If you're a NASCAR fan watching races on TV, you've probably noticed more empty seats than usual, even at traditionally-sold out venues like Bristol, Martinsville and Darlington.

It's no accident. Since 2009, an independent study done by Public Notice with help from Race Fans 4 Freedom says track attendance has dropped below 4 million, and it's happened in correlation with the unemployment rate skyrocketing. While there has been some slippage in the sport, it was still considered very healthy until around 2008-2009.  When the economy began to tank, and the unemployment rates began to climb to record highs, NASCAR attendance and sponsor money dropped.

It used to be you had to be put on a six month to one year waiting list to get Bristol Motor Speedway tickets.  Not anymore.  Same for Martinsville and other legendary tracks.  The study shows a direct correlation between the economic downturn, and the loss of fans and sponsor money for the sport.

NASCAR fans are considered one of the 'best' targets for advertising.  Recent studies show at least 3 out of every 4  fans  make purchases based upon sponsors of their favorite driver.  For example, Mountain Dew has seen--despite the economy--a rise in their consumption of traditional Dew as well as their Amp Energy Drink, because it's all over the 88 car of Dale Earnhardt Jr.   For years, Valvoline made millions off their logo being all over the legendary #6 car of Mark Martin.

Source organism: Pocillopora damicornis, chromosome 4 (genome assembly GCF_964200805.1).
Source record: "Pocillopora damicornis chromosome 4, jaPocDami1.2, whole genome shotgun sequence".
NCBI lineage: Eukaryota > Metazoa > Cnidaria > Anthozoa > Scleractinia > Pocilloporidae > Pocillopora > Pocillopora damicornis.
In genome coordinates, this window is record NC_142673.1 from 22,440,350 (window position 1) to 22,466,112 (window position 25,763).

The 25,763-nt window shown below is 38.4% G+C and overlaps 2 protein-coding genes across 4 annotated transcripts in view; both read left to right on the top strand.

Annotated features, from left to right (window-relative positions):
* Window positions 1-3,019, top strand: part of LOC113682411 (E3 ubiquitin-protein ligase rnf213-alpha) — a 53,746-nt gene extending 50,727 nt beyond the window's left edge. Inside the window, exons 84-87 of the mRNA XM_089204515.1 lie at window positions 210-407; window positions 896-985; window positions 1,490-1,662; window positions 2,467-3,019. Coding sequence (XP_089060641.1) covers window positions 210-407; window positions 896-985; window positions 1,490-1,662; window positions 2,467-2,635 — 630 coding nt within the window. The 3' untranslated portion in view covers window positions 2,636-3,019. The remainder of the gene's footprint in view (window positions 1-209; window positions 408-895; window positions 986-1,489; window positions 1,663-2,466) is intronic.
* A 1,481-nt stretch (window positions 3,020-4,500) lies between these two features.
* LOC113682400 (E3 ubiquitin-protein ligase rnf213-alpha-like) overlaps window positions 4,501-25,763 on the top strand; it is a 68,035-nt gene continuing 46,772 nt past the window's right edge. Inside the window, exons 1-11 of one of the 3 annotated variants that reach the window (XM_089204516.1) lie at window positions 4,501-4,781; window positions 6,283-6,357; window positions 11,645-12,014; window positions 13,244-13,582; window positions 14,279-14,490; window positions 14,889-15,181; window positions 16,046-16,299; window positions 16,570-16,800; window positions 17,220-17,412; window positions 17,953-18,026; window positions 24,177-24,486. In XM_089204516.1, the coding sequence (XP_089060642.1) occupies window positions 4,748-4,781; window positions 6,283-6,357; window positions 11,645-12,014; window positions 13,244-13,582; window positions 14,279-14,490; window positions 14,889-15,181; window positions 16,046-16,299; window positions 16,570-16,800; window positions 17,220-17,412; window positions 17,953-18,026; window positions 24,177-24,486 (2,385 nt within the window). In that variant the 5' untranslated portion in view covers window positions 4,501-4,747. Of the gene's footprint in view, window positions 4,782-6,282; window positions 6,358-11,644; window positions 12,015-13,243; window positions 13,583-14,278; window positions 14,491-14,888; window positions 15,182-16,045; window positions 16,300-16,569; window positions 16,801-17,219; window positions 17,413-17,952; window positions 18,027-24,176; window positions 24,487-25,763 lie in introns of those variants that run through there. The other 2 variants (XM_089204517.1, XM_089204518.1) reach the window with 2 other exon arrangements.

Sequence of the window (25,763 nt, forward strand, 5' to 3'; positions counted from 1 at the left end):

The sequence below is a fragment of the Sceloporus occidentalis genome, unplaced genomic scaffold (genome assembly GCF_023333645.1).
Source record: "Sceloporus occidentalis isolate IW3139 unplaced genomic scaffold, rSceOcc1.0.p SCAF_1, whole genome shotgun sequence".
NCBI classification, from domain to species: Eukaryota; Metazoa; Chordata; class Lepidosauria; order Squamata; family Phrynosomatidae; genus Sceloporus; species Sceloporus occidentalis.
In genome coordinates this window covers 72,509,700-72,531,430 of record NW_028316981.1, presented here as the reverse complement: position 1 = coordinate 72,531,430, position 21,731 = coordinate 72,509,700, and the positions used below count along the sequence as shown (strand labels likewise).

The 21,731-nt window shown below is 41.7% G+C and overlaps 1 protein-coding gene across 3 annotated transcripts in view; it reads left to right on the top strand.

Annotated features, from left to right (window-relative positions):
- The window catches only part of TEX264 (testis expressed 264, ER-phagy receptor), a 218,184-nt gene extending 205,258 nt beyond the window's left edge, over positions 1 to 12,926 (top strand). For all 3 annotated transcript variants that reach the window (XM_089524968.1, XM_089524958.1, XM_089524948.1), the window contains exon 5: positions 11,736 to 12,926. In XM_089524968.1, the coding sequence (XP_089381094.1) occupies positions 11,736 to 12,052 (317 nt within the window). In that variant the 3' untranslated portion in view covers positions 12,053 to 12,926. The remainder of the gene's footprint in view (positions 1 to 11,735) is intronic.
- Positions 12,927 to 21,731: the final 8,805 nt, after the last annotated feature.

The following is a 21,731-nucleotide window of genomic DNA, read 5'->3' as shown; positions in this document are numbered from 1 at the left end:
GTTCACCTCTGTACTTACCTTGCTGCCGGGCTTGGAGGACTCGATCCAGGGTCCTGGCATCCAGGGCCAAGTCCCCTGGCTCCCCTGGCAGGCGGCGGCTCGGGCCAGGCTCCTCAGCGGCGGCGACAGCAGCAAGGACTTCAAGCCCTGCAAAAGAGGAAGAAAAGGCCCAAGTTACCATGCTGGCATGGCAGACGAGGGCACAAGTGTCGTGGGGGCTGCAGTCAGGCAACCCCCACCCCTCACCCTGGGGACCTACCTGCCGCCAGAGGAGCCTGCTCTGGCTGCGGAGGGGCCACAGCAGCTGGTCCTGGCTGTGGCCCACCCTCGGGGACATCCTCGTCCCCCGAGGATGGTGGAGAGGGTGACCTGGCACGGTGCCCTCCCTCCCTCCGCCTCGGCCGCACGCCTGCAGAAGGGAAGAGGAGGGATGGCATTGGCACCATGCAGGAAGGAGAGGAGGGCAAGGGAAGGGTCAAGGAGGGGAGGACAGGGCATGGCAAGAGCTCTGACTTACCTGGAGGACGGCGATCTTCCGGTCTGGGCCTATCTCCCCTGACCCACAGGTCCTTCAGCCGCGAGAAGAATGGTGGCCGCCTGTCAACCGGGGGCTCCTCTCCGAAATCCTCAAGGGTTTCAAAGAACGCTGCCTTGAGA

But with unemployment high,  stock prices of race teams, race tracks, and sponsors having dropped, and big businesses tightening,  there aren't as many BIG sponsors anymore.  Less money, fewer competitive teams,  fewer tickets sold; and high gas prices have not helped either.

Could the 'NASCAR' economy play a factor in November?  Considering the frosty response received by First Lady Michelle Obama last fall at a race,  could be.     The NASCAR economy trickles down regionally and locally too.   Northwest area race tracks have had to tighten up and really push for fans to stay alive.   A number of them have closed since the boom days of the 90's and early 2000's--including Spanaway near Seattle,  Tri-City Raceway in W. Richland,  Portland Speedway, and Spokane Raceway Park closed before being revived by casino money.

NASCAR fans tend to be politically conservative, even among Southern Democrats, and often vote "with their wallets."  What the long-term effect on the sport, as well as the outcome in November will be, remains to be seen.